Steven swallowed, blinked a couple of times, glad of the darkness. "Pardners till the end," he promised. "And we are definitely gonna make it."

"Okay," Matt yawned, apparently satisfied. For the moment, anyhow. He'd ask again soon. "'Night."

"'Night," Steven replied.

Soon, the child was asleep.

Eventually, though he would have bet it wouldn't h...

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Most Helpful Customer Reviews on Amazon.com (beta)

Amazon.com: 116 reviews
25 of 28 people found the following review helpful
Miller Is Better Than This March 15 2011
By Melissa McHugh - Published on Amazon.com
Format: Mass Market Paperback
I have two things to say before I explain why I thought this book was bad. First, I like series--I like to get to know my characters before they have their own book, I like that I get to see what happens to my characters after their book and one of the strong things about Linda Lael Miller is that she uses a lot of the same characters due to her McKettrick series. I also love Linda Lael Miller in particular, mostly because I like westerns and I can always count on her to write them.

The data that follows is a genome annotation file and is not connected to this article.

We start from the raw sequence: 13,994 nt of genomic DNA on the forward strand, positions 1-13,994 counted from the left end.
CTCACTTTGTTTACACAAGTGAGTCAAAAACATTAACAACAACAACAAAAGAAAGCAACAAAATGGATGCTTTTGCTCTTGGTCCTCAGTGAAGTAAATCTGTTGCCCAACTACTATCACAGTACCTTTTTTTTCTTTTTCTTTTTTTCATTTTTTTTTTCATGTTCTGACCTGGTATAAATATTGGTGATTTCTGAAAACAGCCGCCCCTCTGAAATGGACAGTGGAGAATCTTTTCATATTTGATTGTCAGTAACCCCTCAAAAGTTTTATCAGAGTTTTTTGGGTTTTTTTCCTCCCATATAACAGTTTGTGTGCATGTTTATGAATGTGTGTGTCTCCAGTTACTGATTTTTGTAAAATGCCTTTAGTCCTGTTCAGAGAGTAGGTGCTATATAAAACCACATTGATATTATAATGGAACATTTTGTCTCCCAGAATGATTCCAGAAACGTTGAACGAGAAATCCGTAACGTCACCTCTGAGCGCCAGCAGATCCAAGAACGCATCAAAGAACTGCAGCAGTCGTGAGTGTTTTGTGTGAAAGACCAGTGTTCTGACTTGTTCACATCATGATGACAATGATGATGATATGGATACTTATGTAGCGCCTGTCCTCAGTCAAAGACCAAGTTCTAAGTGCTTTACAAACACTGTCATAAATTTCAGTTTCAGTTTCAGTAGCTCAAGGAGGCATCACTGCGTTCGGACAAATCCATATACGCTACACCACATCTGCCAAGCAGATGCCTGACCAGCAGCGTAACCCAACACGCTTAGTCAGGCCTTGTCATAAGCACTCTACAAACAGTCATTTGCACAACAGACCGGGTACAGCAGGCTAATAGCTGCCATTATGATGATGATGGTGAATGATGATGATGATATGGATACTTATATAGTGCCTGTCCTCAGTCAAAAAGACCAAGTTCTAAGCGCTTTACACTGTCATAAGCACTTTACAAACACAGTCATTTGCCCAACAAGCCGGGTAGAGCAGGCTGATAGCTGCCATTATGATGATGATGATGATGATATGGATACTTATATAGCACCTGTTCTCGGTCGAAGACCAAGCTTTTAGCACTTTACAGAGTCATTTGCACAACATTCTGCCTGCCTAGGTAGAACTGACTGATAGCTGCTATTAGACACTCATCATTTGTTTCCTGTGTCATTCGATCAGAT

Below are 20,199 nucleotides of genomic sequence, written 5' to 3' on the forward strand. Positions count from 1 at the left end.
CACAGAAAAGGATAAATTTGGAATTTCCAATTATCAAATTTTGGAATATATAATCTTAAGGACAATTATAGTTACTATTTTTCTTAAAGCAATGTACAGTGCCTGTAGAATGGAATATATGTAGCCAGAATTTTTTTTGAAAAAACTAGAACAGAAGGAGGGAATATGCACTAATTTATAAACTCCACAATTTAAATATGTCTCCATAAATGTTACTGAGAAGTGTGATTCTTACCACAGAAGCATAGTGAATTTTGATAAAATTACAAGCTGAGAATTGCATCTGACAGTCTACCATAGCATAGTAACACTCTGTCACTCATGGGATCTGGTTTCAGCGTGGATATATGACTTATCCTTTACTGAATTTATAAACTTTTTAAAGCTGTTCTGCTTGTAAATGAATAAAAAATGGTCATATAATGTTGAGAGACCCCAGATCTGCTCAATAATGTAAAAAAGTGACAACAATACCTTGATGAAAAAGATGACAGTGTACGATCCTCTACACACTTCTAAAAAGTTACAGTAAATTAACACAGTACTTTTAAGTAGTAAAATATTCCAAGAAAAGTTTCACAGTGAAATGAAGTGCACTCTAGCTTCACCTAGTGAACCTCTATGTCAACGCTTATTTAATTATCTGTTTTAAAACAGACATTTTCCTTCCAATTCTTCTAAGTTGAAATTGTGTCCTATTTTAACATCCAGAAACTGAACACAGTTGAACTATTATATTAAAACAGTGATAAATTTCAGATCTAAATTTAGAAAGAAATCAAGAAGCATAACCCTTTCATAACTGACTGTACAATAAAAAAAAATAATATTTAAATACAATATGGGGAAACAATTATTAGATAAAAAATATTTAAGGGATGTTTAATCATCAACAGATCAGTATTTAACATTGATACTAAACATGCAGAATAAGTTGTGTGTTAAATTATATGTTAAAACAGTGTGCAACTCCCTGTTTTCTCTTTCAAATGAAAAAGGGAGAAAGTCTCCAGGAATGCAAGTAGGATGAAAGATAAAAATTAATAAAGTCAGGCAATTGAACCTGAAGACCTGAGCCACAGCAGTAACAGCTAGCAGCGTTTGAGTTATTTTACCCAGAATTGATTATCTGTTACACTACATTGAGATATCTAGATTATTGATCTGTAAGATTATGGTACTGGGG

What went wrong with this book is what usually goes wrong with series. A good romance series is connected but books should stand alone and this didn't happen. Melissa O'Ballivan didn't work as a character because I feel like I was obligated to read her siblings' books to understand her. I also have a very big problem with her occupation -- Miller writes Melissa as Maricopa County prosecutor, who has very little to do at all the entire day. That doesn't work for me and Miller should know better. It's her misfortune that I was watching an episode of Cold Case Files the day after reading this book and saw Maricopa County's District Attorney's office interviewed and saw that were many people involved in the office and that Scottsdale and Phoenix are part of the county. It's population is over 3 million. It's office wouldn't be in Stone Creek, AZ and Melissa would have more to do. If it's just a satellite office and she's one of many attorneys, fine. But that's not Miller's Melissa O'Ballivan is written.